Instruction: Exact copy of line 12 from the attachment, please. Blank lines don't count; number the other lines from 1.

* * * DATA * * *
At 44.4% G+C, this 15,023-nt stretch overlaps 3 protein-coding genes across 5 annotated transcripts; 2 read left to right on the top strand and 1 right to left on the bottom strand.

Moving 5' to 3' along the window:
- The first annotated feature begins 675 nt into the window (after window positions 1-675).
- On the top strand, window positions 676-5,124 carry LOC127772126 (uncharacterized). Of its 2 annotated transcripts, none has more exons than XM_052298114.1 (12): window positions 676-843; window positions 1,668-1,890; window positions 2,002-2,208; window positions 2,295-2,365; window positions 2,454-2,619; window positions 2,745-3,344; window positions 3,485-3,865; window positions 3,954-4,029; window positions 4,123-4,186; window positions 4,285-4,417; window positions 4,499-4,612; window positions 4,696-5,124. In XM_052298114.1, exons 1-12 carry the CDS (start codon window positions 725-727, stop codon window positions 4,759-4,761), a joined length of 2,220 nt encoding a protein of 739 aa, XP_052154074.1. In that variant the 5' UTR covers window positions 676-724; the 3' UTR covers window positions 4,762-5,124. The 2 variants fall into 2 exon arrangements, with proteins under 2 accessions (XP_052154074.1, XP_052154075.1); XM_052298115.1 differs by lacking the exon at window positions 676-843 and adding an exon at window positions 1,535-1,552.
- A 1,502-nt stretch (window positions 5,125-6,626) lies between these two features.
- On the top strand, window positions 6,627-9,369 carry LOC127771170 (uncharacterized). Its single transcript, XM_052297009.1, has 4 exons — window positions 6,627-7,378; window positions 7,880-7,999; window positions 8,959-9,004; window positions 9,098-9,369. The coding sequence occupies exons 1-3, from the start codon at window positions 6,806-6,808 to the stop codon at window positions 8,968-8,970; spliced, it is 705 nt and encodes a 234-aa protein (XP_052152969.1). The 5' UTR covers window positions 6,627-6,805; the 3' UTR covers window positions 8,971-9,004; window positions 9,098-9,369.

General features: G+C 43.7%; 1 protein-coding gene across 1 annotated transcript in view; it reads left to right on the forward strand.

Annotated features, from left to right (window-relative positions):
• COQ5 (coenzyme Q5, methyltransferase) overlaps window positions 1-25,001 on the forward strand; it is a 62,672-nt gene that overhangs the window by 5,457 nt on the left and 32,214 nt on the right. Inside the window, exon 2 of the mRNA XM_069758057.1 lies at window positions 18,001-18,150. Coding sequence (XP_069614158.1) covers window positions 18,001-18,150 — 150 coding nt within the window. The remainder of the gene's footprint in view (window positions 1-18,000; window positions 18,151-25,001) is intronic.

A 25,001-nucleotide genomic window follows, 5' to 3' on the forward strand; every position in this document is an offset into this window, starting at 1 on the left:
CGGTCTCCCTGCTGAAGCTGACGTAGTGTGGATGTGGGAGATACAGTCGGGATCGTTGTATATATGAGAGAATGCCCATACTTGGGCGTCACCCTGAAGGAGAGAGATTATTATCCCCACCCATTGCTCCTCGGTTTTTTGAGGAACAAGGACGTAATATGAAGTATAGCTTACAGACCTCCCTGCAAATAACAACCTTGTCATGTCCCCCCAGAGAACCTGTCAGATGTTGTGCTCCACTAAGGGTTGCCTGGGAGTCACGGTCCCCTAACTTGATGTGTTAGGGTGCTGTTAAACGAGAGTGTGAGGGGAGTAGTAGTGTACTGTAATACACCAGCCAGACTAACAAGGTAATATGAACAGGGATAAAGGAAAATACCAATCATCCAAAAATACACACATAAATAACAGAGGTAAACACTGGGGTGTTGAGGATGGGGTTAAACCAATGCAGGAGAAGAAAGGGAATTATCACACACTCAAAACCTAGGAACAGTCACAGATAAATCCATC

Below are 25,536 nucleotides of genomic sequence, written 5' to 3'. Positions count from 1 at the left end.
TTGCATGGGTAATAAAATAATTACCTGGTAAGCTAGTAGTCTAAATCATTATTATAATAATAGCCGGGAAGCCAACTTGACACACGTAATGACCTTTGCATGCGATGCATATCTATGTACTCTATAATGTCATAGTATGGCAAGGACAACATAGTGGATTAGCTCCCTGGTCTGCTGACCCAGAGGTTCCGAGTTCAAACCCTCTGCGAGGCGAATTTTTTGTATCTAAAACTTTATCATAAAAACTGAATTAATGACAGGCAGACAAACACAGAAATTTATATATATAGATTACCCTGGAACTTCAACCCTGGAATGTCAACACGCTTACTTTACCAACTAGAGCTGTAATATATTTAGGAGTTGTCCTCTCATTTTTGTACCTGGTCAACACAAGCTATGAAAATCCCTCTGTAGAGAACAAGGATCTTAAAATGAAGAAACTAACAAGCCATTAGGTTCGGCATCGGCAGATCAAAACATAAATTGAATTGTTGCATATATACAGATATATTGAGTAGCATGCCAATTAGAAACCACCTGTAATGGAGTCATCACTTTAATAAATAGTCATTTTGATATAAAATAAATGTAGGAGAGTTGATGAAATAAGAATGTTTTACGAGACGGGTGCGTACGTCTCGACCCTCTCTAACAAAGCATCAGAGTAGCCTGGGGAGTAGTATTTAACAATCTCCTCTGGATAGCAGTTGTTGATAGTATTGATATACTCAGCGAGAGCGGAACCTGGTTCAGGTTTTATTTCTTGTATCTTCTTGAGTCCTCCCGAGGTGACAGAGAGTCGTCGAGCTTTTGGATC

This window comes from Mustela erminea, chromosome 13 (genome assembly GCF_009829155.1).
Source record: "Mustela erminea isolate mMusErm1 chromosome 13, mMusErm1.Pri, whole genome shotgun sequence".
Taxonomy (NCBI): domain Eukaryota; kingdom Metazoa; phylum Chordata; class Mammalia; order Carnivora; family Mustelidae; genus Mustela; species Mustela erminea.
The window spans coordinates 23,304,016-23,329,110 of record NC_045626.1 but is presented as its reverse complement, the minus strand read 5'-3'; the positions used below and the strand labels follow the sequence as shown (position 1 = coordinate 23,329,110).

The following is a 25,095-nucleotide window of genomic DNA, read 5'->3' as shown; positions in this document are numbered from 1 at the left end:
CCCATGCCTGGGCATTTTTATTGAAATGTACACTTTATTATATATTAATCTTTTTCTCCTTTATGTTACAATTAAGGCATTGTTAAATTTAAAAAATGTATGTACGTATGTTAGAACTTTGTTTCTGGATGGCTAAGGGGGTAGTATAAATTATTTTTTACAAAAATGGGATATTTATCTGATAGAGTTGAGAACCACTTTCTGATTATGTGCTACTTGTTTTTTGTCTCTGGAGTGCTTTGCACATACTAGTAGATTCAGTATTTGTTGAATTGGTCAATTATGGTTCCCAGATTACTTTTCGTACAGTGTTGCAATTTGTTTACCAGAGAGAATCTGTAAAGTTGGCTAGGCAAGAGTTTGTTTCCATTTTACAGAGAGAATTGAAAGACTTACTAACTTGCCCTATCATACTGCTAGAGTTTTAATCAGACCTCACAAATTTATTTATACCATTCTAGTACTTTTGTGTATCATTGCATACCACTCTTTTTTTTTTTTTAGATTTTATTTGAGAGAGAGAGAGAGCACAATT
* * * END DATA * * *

Below are 25,536 nucleotides of genomic sequence, written 5' to 3'. Positions count from 1 at the left end.